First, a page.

In context: Giphy serves over 10 billion GIFs around the web every day. Facebook acquired it to add more tools to its social media arsenal, but it turns out that the takeover has raised too many questions, so antitrust regulators have paused it until they can find some answers.

Facebook announced last month that it had bought animated picture platform Giphy with the intention of integrating it with its Instagram team. According to unnamed sources cited by Axios, the deal is worth around $400 million, making it smaller but not insignificant in comparison with Instagram, which was snapped for $1 billion in 2012.

Instagram went on to grow beyond a $100 billion valuation, and you'd have to imagine that Giphy will grow further now that it's operating under the Instagram umbrella. However, there's now a bump on that road as the acquisition is being investigated by the UK Competition and Markets Authority (CMA).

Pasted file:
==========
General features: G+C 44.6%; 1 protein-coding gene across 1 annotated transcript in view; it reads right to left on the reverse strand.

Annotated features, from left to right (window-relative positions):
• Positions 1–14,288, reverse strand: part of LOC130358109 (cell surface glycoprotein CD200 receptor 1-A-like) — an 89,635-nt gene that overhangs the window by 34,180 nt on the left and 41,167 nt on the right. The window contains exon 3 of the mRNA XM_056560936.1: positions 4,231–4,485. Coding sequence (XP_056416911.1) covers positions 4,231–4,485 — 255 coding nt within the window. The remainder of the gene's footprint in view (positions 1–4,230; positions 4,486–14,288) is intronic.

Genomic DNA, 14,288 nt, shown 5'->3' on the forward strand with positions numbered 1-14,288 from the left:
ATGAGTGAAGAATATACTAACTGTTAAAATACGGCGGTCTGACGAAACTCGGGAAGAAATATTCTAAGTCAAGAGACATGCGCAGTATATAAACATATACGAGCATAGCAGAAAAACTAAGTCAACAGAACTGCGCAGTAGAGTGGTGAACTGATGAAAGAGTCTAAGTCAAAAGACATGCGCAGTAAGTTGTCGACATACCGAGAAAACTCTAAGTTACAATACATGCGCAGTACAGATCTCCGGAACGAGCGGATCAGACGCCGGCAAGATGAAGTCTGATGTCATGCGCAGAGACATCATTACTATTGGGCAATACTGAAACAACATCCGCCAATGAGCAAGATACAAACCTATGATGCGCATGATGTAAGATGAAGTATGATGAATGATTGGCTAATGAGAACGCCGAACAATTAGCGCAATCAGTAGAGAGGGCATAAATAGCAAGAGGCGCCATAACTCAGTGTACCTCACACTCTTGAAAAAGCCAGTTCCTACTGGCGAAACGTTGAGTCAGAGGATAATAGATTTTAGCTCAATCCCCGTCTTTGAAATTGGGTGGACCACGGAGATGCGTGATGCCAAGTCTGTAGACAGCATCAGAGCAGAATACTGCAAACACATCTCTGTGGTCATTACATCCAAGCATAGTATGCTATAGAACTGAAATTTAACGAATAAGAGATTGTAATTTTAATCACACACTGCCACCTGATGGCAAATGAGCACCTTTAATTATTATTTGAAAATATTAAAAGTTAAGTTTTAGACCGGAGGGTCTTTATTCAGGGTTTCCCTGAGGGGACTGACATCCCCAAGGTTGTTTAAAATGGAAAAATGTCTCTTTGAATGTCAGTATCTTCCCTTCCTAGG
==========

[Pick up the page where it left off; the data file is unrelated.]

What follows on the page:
The antitrust watchdog said it has opened the investigation in response to concerns that Facebook's acquisition of Giphy could reduce the competition in one or more markets. The CMA also issued an "initial enforcement order" that prevents the transfer of assets and staff between the two companies, as well as the integration of Giphy's tech inside any of Facebook's products.

In the US, the FTC has also taken a keen interest into Facebook's many acquisitions, both big and small. Lawmakers believe the social giant has shown a pattern of purchasing companies with the purpose of killing them silently or absorbing them into its organization before they pose a threat to Facebook's business.

In this case, the social giant has responded in a statement that "developers and API partners will continue to have the same access to Giphy, and Giphy's creative community will still be able to create great content. We are prepared to show regulators that this acquisition is positive for consumers, developers, and content creators alike."